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# range() with a 'forbidden' value?

Let's have an example. I have an ordinary function like this:

``````def function(x):
for b in range(0, 5):
print(b)
``````

I want to have x as an exception in the range; this way, it would do something like this:

``````def function(x):
for b in range(0, x):
print(b)
for b in range(x+1, 5):
print(b)
``````

But if what I want to do is longer than a simple `print()`, it will extend my function a lot. Is there any solution for doing that?

-

Skip `x` inside the loop:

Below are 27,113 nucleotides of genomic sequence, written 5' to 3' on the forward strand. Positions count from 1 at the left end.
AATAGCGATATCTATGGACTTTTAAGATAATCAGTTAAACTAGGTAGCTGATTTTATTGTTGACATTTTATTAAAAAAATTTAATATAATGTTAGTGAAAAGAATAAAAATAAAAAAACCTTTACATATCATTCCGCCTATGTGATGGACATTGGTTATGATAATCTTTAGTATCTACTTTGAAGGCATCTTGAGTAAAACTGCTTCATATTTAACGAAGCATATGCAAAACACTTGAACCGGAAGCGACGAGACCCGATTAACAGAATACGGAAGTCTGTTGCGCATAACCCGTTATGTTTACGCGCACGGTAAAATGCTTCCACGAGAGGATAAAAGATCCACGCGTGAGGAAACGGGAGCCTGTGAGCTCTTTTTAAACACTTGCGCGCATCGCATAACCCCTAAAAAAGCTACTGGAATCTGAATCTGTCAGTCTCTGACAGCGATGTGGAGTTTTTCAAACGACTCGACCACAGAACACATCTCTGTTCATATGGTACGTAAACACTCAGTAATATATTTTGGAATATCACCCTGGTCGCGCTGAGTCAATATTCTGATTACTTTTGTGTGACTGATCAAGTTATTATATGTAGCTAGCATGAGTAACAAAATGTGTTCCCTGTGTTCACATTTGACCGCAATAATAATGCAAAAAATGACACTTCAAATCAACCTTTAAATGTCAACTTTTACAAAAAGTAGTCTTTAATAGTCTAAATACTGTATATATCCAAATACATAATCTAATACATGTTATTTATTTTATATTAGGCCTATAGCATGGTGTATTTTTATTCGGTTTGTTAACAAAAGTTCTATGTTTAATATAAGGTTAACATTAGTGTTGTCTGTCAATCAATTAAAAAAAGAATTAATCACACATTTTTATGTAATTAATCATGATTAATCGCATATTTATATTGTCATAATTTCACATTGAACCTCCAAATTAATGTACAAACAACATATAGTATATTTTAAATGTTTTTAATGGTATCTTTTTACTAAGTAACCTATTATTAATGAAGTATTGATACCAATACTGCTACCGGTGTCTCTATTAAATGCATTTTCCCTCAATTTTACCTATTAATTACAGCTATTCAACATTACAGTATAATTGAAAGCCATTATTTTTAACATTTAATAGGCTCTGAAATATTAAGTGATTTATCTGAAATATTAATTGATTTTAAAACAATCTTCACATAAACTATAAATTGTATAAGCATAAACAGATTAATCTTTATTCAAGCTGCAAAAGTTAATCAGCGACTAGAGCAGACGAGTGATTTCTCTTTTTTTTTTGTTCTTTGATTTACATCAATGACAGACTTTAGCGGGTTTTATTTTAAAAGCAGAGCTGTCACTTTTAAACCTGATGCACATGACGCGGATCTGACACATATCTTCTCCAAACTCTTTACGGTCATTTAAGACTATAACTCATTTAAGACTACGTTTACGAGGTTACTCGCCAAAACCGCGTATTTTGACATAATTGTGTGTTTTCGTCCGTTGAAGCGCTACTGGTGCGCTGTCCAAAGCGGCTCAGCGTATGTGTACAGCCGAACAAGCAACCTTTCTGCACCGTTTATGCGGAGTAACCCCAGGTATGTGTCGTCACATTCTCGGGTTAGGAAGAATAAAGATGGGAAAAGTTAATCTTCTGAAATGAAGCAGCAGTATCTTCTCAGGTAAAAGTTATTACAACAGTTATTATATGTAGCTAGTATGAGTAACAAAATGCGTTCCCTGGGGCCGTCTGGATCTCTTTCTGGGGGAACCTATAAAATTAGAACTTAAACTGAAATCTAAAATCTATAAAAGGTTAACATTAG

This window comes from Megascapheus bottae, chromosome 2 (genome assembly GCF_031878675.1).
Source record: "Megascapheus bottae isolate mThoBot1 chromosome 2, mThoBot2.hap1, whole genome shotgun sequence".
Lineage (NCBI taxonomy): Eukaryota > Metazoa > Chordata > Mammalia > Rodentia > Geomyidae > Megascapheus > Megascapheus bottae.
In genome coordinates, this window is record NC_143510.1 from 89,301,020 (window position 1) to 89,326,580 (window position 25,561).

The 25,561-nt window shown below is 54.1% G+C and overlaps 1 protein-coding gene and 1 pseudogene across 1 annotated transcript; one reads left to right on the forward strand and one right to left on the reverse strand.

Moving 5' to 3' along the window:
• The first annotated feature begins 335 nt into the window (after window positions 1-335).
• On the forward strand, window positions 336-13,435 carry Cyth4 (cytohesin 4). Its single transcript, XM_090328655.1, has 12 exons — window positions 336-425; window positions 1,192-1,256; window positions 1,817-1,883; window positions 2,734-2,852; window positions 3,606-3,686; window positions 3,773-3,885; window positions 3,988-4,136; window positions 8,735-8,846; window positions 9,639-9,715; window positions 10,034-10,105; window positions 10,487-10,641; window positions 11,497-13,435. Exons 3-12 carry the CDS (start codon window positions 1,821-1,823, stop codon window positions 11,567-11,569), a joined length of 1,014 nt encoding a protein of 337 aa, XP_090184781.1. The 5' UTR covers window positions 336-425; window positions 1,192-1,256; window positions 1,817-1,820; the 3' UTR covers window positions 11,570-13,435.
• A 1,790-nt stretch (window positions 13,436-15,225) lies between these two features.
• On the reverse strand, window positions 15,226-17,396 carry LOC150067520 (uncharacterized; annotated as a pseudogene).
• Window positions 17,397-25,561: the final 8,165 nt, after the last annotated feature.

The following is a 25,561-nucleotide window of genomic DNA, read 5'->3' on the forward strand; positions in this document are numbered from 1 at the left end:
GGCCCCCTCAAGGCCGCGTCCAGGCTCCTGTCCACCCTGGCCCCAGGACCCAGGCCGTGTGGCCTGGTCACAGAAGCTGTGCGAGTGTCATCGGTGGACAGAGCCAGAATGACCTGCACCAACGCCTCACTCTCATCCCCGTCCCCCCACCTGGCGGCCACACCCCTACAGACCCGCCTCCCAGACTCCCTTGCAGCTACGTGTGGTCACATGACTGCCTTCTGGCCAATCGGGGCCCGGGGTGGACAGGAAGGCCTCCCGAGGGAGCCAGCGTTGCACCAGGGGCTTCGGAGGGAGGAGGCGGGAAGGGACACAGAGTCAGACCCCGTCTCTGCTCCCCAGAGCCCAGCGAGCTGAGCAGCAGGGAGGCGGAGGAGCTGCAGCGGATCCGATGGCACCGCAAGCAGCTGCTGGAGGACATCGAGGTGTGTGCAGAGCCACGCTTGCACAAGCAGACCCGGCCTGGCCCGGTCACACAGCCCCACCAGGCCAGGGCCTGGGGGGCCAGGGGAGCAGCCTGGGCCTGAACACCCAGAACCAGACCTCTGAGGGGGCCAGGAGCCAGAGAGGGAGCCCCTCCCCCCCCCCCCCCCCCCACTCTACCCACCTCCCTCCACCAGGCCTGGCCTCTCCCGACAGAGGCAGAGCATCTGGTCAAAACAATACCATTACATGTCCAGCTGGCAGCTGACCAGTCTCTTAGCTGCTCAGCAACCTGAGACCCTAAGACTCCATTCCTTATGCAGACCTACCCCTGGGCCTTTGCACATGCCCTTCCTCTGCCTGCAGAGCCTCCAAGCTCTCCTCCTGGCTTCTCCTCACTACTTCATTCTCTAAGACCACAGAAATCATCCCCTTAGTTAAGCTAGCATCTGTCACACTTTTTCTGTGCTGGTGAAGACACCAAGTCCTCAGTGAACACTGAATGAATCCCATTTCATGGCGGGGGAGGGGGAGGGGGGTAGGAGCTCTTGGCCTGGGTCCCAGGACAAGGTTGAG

``````for b in range(0, 5):
if b == x:
print(b)
``````
-
Thank you for the quick answer. – Desura Jun 15 '14 at 13:47
@user3685355 If this answered your question/solved your problem don't forget to accept the answer by clicking the checkmark next to the answer. That's SO's "thank you" mechanism :) – Levon Jun 15 '14 at 14:04

The two sub-ranges could be "`chain`ed" together:

``````from itertools import chain

def function(x):
for b in chain(range(0, x), range(x+1, 5)):
print(b)
``````

Or you could also use a generator expression:

``````def function(x):
for b in (v for v in range(0, 5) if v != x):
print(b)
``````

The latter can easily be generalized to support the exclusion of multiple values:

``````def function(*x):
for b in (v for v in range(0, 5) if v not in set(x)):
print(b)

function(3)     # -> 0 1 2 4
function(1, 3)  # -> 0 2 4
``````
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